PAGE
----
On NRO yesterday, Kyle Blanchette and Robert VerBruggen both made strong arguments that abortion restrictions can reduce abortion rates. I have noted on NRO in the past that pro-life gains in the court of public opinion have forced our ideological opponents to change their strategy. Instead of arguing that pro-lifers are philosophically wrong, supporters of legal abortion often argue that our policies are ineffective. They frequently cite studies claiming to show that pro-life laws are ineffective and suggest that pro-lifers should support more-generous spending on welfare, health care, or contraception as a strategy to reduce abortion rates.
In reality, there is a substantial body of academic research demonstrating that the incidence of abortion is sensitive to its legal status. The best study on this subject was published in the Journal of Law and Economics in 2004, specifically analyzing Eastern-European countries after the fall of Communism. Some countries, such as Romania, liberalized their abortion laws while others, such as Poland, instituted legal protections for the unborn. The study held constant a range of economic and demographic variables and found that modest abortion restrictions reduced abortion rates by 25 percent. Stronger limits had an even larger effect.
That said, the new National Bureau of Economic Research (NBER) study, which purports to show that pro-life parental-involvement laws are having a diminished impact in recent years, is interesting. I have a few thoughts about the findings. First, the overall abortion rate has fallen by 50 percent since 1980, but the abortion rate among minors (ages 15-17) has fallen by more than 80 percent over the same time period. It is reasonable to think that parental-involvement laws might have less of an effect as the incidence of abortion among minors goes down.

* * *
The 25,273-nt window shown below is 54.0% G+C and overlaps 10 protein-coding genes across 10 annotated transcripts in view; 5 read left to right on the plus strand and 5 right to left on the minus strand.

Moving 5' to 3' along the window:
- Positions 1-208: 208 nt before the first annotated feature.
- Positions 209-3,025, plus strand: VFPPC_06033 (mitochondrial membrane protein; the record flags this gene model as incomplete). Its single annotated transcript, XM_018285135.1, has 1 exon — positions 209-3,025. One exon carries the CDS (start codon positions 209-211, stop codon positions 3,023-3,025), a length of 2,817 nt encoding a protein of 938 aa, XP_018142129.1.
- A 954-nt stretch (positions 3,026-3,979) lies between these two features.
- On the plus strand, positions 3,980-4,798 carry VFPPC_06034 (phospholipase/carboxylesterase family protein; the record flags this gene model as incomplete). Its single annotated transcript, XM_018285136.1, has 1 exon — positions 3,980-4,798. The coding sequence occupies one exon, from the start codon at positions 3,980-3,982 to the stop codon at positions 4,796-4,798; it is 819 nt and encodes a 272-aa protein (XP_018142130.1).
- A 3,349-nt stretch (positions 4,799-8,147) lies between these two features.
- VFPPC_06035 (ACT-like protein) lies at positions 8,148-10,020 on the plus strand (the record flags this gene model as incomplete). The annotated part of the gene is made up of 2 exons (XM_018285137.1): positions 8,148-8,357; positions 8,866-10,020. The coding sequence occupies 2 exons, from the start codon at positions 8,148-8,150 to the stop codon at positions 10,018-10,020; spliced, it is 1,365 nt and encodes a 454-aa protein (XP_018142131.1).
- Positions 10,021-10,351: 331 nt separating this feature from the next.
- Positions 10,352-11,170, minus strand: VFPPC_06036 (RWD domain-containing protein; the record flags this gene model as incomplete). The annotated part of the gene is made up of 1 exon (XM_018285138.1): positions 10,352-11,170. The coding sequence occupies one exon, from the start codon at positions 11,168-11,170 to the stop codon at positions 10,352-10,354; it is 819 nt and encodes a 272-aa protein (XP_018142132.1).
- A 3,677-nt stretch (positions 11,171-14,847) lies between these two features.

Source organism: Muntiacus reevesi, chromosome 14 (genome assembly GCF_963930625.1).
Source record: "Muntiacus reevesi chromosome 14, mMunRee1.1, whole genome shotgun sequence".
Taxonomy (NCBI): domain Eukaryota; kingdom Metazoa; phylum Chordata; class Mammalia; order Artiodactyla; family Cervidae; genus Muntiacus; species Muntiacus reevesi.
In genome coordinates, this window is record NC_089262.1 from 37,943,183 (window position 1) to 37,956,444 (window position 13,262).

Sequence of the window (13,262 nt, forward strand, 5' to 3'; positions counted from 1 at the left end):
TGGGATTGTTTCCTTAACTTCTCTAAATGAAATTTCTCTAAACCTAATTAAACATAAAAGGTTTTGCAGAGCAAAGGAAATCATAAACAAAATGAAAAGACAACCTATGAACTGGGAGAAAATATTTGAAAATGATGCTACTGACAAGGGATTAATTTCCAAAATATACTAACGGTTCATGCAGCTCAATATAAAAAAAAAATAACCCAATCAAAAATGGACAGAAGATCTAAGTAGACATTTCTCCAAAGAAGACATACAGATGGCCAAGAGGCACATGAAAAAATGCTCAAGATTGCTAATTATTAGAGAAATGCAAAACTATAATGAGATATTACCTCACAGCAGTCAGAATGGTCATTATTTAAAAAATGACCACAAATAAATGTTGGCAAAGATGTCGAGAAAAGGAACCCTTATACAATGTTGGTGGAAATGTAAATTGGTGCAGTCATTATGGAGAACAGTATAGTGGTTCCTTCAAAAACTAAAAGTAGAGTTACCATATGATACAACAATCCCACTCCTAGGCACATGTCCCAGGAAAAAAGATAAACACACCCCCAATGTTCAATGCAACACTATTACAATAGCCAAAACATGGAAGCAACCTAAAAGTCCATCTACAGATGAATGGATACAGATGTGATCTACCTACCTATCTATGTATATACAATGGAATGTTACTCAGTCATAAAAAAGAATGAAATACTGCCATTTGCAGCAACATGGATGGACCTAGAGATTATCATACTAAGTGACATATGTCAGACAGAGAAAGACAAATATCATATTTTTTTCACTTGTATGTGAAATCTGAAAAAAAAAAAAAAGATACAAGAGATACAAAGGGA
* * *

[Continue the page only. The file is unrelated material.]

There are other factors as well. A preliminary reading of the study finds that the authors may have not considered the impact of other types of state-level pro-life laws. Additionally, greater availability of the morning-after pill might be reducing the effect of parental-involvement laws. Also, the only three states where parental-involvement laws took effect after 2010 are Illinois, Alaska, and New Hampshire. These states are not socially conservative, and it is possible that judges in these states might be more willing to approve judicial-bypass requests from minors seeking abortions. Finally, these three most recent laws are parental-notice laws, not parental-consent laws. Even though the NBER study did not find that parental-consent laws had a larger impact than parental-notice laws, this is still a topic worthy of further analysis.
This new study opens up some interesting avenues for future research, but it should not detract from the substantial body of peer-reviewed research indicating that pro-life laws reduce abortion rates. In fact, the NBER study cites 16 studies analyzing data from a range of states and years, showing that parental-involvement laws reduce the incidence of abortion among minors. There is a consensus that the federal Hyde Amendment saves thousands of lives each year, and a 2009 Guttmacher literature review noted that the vast majority of studies analyzing state-level public-funding limits found that these laws also lower abortion rates. The evidence is clear that protective laws will continue to save unborn children.